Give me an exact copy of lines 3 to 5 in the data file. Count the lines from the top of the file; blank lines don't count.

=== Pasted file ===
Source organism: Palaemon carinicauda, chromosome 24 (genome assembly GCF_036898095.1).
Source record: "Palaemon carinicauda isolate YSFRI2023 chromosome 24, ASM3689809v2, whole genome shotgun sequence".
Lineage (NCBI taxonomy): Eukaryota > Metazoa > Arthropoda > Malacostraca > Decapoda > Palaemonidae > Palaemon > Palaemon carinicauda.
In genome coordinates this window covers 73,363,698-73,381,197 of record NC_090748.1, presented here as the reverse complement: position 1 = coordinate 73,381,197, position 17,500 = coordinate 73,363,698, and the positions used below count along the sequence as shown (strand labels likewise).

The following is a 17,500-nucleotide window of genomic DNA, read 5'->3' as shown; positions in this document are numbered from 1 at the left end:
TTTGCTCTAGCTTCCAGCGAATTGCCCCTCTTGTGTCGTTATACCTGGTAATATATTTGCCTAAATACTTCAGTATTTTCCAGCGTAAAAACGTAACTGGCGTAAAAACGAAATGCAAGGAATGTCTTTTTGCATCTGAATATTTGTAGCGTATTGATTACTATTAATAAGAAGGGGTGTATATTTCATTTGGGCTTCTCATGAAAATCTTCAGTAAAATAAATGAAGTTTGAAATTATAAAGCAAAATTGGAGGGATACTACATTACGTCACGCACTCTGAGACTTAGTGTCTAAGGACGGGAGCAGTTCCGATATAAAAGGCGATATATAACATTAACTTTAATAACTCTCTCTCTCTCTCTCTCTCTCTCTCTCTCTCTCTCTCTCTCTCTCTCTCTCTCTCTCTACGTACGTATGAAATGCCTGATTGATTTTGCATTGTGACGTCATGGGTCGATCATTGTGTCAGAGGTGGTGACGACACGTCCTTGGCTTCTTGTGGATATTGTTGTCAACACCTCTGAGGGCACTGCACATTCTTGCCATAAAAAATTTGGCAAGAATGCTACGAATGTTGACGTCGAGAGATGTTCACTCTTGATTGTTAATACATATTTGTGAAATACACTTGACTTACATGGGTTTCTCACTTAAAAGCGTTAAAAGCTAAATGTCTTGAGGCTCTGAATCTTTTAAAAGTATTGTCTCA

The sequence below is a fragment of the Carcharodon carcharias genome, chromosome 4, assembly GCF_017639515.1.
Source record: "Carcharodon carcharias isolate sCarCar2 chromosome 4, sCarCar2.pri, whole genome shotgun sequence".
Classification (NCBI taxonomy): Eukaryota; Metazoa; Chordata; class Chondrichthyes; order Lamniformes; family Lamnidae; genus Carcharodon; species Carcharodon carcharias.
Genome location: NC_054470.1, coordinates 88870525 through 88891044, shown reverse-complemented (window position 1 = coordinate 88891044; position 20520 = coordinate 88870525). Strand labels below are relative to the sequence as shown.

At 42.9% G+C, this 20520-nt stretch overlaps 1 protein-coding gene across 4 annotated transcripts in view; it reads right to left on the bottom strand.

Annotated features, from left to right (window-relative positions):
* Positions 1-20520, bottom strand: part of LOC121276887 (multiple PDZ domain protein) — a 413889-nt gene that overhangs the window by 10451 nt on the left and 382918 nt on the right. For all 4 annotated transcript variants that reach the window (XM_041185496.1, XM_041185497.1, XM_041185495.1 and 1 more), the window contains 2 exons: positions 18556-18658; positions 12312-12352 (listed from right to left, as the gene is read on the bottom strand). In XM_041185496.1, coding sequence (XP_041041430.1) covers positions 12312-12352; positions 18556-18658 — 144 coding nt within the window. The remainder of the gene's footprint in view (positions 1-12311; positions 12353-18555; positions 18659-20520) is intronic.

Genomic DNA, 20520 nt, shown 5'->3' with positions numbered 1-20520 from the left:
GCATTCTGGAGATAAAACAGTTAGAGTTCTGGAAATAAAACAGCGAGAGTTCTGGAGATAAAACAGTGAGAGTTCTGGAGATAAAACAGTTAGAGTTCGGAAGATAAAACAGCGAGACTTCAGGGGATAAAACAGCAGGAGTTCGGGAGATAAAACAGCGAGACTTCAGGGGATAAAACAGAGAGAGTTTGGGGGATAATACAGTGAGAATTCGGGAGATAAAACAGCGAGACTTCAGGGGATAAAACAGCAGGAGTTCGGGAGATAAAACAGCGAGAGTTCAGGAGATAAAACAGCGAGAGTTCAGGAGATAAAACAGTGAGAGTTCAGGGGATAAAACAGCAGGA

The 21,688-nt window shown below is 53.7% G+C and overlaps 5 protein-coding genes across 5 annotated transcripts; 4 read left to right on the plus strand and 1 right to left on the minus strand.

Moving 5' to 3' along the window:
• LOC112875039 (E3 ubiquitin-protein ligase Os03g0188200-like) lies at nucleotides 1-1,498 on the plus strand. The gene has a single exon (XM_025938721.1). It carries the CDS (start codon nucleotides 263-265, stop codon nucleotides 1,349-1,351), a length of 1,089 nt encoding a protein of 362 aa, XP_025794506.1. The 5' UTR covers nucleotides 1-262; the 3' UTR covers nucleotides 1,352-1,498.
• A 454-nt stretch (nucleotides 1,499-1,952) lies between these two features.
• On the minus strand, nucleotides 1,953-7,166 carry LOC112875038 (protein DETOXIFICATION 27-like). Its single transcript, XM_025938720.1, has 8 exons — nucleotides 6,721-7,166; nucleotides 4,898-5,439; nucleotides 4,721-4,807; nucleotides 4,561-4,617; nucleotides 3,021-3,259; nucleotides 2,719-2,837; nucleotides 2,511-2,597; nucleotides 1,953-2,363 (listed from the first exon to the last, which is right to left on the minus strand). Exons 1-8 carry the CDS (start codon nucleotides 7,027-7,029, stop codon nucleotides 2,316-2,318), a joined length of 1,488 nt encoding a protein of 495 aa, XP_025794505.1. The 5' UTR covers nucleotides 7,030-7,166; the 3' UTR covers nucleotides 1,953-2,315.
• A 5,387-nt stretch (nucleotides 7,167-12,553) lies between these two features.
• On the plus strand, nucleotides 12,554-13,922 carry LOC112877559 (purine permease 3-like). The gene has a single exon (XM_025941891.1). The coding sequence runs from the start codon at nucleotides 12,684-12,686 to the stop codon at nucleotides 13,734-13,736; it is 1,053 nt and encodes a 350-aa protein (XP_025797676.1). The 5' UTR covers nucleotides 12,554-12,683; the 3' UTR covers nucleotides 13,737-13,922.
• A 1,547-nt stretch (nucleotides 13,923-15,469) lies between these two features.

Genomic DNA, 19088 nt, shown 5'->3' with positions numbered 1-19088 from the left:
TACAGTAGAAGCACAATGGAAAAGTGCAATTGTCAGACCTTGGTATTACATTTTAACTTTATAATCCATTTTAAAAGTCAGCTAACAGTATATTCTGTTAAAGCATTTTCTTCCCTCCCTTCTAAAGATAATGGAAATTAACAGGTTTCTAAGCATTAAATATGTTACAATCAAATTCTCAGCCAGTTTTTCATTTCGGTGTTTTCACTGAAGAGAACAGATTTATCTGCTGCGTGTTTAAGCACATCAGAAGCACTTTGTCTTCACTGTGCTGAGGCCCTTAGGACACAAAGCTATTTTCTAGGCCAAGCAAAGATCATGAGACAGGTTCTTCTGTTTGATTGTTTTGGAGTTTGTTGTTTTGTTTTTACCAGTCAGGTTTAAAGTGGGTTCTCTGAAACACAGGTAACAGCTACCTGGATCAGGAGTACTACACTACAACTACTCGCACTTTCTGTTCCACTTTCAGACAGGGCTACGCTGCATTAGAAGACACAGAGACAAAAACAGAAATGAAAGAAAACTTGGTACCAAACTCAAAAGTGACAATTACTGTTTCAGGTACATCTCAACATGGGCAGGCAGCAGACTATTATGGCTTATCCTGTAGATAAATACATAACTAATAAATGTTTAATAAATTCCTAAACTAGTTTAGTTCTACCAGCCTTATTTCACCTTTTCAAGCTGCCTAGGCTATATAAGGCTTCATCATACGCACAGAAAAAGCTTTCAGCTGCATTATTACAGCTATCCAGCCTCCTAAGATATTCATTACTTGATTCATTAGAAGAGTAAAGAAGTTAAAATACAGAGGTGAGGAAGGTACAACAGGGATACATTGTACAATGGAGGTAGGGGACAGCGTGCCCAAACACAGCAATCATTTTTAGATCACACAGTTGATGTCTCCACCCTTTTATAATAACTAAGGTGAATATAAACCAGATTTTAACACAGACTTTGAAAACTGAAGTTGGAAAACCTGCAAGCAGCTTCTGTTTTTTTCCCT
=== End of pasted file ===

Lineage (NCBI taxonomy): Eukaryota > Metazoa > Arthropoda > Malacostraca > Decapoda > Palaemonidae > Palaemon > Palaemon carinicauda.
In genome coordinates this window covers 73,363,698-73,381,197 of record NC_090748.1, presented here as the reverse complement: position 1 = coordinate 73,381,197, position 17,500 = coordinate 73,363,698, and the positions used below count along the sequence as shown (strand labels likewise).

The following is a 17,500-nucleotide window of genomic DNA, read 5'->3' as shown; positions in this document are numbered from 1 at the left end: